Aging brings its own legal challenges and issues. Medical problems, medical care and property distribution after death are all areas where taking steps now can save your loved ones a lot of time, money and heartache.

Here are three things that all adults—but especially older adults—should consider having.

An Advanced Health care directive

An advanced health care directive (sometimes called a “living will” or a ”health care directive”) is a legal document that can:

  • Specify whether you want to be an artificial life support if you become permanently unconscious or are otherwise dying and unable to speak for yourself.
  • Name somebody to act as your designated health care decision maker (if you don’t already have one.)

Long-term care insurance

70% of all Americans will need long-term care at some point after they turn 65. Health insurance, which is usually employer based, isn’t designed to cover long-term care costs.

Long-term care insurance is designed to cover long-term care services and support, such as:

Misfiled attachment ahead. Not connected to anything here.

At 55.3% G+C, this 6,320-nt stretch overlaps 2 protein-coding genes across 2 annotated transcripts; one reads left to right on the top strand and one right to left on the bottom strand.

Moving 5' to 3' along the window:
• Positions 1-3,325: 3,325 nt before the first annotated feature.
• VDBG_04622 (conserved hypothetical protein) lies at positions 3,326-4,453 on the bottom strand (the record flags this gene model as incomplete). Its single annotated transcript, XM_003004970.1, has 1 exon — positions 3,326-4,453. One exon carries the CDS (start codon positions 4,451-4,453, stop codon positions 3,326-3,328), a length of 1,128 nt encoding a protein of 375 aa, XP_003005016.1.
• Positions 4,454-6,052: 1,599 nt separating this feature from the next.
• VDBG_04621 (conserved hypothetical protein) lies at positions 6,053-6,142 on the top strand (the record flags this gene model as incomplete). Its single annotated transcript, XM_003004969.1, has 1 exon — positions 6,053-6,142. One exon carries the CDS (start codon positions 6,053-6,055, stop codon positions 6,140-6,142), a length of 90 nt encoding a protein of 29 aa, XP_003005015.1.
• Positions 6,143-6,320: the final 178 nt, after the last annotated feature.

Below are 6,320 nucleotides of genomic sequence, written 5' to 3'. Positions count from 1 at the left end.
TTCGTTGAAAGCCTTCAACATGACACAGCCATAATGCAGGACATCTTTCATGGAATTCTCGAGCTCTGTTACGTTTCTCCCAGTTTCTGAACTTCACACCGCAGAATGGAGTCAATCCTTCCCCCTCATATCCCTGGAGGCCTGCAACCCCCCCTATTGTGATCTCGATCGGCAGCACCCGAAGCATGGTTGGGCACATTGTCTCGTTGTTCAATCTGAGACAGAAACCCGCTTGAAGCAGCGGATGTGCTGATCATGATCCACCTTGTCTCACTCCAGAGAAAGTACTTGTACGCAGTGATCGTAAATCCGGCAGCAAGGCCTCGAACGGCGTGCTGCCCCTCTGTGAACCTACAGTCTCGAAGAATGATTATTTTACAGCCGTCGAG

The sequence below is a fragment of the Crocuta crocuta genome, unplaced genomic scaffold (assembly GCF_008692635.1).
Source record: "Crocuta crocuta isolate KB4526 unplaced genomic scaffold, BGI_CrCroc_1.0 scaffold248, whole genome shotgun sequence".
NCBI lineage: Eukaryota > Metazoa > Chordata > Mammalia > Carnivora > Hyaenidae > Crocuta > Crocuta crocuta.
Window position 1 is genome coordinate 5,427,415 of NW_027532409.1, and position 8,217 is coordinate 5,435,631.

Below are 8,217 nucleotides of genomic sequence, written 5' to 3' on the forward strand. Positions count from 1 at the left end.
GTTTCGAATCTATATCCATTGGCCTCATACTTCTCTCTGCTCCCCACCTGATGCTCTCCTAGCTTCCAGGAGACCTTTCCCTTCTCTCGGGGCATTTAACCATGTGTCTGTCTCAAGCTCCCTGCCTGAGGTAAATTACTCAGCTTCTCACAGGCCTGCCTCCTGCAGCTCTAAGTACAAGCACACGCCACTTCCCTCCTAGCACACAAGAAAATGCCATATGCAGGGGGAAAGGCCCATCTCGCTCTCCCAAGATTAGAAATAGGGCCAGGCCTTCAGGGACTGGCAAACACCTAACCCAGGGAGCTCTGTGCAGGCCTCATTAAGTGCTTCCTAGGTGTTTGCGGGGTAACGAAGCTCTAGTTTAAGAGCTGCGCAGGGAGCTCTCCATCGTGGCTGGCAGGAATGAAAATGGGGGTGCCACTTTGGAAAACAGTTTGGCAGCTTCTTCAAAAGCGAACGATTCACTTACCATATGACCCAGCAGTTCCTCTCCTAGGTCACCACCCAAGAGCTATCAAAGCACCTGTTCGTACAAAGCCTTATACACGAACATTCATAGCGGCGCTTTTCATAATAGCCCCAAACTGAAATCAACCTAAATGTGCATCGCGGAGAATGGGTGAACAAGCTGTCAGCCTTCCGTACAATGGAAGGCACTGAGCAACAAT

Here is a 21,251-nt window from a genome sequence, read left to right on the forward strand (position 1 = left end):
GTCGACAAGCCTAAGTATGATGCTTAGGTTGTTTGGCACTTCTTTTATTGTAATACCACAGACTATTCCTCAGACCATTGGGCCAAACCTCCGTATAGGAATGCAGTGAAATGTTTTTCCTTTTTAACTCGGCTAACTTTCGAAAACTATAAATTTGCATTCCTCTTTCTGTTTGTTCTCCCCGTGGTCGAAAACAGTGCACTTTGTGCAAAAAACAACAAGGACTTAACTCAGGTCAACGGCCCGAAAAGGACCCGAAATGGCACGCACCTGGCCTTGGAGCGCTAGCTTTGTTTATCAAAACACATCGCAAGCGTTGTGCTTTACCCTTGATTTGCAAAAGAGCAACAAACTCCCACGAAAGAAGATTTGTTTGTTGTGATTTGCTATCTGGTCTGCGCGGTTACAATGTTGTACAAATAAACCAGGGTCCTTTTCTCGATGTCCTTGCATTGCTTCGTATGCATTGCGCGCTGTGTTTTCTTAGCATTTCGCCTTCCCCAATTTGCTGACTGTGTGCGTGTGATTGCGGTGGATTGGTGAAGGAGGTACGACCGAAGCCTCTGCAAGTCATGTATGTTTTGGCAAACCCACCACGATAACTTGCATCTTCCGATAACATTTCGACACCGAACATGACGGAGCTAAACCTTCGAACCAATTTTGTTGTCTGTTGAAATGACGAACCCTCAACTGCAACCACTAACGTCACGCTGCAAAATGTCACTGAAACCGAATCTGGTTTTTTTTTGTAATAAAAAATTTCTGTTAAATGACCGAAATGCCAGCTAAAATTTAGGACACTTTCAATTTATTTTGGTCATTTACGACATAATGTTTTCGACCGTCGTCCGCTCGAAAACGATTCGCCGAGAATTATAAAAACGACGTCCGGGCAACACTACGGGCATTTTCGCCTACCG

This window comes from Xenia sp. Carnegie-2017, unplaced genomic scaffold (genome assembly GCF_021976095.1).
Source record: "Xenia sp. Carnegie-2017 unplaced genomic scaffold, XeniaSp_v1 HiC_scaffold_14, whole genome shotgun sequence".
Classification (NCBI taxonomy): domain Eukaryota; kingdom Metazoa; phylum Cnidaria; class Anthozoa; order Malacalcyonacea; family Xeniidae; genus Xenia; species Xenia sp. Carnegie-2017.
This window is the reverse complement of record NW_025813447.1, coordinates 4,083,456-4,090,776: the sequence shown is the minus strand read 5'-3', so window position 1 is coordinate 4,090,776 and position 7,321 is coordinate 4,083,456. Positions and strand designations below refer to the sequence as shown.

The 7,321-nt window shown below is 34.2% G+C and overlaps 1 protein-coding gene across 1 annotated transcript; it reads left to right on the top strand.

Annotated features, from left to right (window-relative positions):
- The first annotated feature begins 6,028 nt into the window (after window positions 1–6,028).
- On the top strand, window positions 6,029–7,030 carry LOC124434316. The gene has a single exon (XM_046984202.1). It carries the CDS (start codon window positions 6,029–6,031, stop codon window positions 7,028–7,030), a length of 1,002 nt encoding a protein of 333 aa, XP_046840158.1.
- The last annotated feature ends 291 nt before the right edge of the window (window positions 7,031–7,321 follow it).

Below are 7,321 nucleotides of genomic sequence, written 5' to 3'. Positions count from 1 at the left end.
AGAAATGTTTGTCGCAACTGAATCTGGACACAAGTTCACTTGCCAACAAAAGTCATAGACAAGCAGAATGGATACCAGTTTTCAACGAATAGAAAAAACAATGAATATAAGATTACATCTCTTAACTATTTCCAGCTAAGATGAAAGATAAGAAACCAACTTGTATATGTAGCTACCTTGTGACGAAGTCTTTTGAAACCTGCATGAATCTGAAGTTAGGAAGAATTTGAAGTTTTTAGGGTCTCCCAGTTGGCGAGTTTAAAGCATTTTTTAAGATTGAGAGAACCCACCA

• Alzheimer’s care
  • Nursing home costs
  • In-home nursing
  • Assisted daily living costs (bathing, eating, dressing, housework, etc.)

Like any insurance policy, how much long-term care insurance covers will depend on the policy that is purchased.

For more information, visit the Administration on Aging’s website, or

A Will

If a person dies without a Will, they are said to have died “intestate.” If you die intestate, here is what can happen:

  • A court looks to “intestate succession laws” to decide how and to whom your assets will be distributed.
  • Your heirs are powerless to change the Court’s decisions.
  • Your heirs are powerless to fight for what you wanted, even if you verbally told everybody how you wanted your assets distributed.

For the most part, any person eighteen-years-old, or any emancipated minor of sound mind may make a Will. The term “sound mind” means someone who is competent to make contracts and perform all of his or her civil duties; and who has not been deemed incompetent in a prior legal proceeding.

  • There are several websites which can produce simple wills for little or no money.
  • You can also hire a probate attorney.